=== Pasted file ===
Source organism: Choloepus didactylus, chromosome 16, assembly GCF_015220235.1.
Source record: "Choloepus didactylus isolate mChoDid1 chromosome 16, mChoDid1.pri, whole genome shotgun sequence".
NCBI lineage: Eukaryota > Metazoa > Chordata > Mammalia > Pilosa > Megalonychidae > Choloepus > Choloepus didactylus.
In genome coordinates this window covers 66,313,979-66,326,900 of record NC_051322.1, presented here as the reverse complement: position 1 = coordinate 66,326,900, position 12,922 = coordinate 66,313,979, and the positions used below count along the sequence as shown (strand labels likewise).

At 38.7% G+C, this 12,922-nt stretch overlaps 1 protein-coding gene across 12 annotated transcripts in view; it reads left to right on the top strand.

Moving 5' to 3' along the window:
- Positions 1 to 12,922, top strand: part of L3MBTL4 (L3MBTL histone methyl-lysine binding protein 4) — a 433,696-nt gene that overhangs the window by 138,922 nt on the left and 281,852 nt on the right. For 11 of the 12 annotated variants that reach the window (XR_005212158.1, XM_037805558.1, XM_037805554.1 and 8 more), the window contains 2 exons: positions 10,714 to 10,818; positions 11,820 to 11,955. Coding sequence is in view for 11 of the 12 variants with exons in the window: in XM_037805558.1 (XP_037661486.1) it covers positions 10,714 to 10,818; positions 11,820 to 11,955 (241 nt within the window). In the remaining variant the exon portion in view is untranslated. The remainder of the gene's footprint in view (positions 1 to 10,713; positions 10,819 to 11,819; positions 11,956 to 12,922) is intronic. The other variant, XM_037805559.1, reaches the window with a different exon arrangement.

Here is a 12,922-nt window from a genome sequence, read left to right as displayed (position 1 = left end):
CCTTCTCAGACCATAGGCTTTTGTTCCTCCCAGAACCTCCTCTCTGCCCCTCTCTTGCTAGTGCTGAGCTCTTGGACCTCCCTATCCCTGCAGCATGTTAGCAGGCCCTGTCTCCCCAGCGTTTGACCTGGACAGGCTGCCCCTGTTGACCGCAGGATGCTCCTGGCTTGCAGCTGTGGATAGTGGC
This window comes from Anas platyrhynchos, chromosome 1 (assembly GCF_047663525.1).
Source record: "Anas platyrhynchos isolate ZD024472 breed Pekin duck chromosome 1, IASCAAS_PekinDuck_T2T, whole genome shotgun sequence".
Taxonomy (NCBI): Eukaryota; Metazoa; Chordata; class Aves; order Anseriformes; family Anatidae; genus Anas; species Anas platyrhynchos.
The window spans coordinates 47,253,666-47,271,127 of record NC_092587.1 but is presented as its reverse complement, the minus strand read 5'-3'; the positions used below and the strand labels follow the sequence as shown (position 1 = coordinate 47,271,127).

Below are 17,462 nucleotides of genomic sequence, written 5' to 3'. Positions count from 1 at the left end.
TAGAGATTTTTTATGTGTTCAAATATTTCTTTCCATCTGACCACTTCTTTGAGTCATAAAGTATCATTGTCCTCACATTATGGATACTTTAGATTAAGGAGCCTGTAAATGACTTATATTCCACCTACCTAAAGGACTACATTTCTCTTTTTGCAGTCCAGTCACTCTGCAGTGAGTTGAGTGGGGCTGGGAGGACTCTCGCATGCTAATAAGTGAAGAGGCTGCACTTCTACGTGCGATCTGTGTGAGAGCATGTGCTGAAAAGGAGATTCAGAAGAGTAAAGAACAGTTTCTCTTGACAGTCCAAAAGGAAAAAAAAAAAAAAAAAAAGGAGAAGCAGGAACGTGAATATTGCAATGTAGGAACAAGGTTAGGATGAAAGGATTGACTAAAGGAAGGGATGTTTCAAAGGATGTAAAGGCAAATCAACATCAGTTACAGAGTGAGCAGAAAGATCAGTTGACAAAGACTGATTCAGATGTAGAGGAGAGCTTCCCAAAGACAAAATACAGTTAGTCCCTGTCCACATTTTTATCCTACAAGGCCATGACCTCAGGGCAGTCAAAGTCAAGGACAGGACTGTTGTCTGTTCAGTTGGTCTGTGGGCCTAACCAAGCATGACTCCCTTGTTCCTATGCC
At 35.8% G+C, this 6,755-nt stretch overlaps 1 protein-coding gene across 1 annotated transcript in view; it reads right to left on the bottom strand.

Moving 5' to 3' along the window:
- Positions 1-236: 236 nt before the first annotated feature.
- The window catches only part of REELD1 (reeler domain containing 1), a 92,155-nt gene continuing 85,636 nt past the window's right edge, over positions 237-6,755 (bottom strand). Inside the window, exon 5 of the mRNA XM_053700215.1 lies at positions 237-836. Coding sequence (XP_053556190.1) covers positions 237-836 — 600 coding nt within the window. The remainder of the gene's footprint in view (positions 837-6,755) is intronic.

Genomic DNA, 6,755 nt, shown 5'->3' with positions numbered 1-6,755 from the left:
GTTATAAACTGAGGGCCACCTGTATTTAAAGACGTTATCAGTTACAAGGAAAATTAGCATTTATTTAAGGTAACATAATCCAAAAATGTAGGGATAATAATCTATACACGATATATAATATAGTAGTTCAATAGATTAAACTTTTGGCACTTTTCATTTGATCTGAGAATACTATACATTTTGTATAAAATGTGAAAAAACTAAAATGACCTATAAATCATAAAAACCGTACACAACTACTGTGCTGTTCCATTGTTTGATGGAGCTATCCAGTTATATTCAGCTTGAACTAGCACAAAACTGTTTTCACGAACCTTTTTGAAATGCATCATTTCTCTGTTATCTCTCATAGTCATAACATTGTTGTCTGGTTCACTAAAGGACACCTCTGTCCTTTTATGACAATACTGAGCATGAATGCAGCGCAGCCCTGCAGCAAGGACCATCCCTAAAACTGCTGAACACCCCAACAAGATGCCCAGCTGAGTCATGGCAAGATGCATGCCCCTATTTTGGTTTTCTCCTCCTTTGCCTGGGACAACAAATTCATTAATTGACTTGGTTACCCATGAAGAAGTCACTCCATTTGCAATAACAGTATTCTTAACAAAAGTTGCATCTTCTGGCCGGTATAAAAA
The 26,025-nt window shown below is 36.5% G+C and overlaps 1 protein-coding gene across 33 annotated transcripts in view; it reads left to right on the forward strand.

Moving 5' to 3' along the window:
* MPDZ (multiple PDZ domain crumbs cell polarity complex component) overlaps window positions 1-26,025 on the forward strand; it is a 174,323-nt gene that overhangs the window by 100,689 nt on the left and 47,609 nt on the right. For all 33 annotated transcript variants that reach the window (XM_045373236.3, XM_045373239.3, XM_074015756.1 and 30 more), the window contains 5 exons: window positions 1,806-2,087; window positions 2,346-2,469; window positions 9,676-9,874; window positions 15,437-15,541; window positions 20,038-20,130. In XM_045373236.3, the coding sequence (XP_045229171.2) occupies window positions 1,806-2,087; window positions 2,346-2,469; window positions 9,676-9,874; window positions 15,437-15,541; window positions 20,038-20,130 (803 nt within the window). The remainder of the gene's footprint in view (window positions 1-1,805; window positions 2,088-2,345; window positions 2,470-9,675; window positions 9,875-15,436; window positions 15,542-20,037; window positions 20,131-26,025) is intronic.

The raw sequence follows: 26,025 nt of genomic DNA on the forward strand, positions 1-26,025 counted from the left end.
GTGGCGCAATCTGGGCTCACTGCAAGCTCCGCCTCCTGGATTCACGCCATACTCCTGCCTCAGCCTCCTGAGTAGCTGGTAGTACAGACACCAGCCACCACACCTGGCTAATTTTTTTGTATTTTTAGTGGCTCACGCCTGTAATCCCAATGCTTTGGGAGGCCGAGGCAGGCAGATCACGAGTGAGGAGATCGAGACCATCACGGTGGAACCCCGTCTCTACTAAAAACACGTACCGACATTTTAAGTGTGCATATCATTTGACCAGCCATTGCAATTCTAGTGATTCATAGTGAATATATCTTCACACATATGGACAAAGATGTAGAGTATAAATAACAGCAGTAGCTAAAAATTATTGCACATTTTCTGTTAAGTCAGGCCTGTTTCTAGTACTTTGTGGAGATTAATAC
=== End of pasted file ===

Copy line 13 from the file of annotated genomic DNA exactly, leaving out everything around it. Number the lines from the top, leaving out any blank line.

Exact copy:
The window spans coordinates 47,253,666-47,271,127 of record NC_092587.1 but is presented as its reverse complement, the minus strand read 5'-3'; the positions used below and the strand labels follow the sequence as shown (position 1 = coordinate 47,271,127).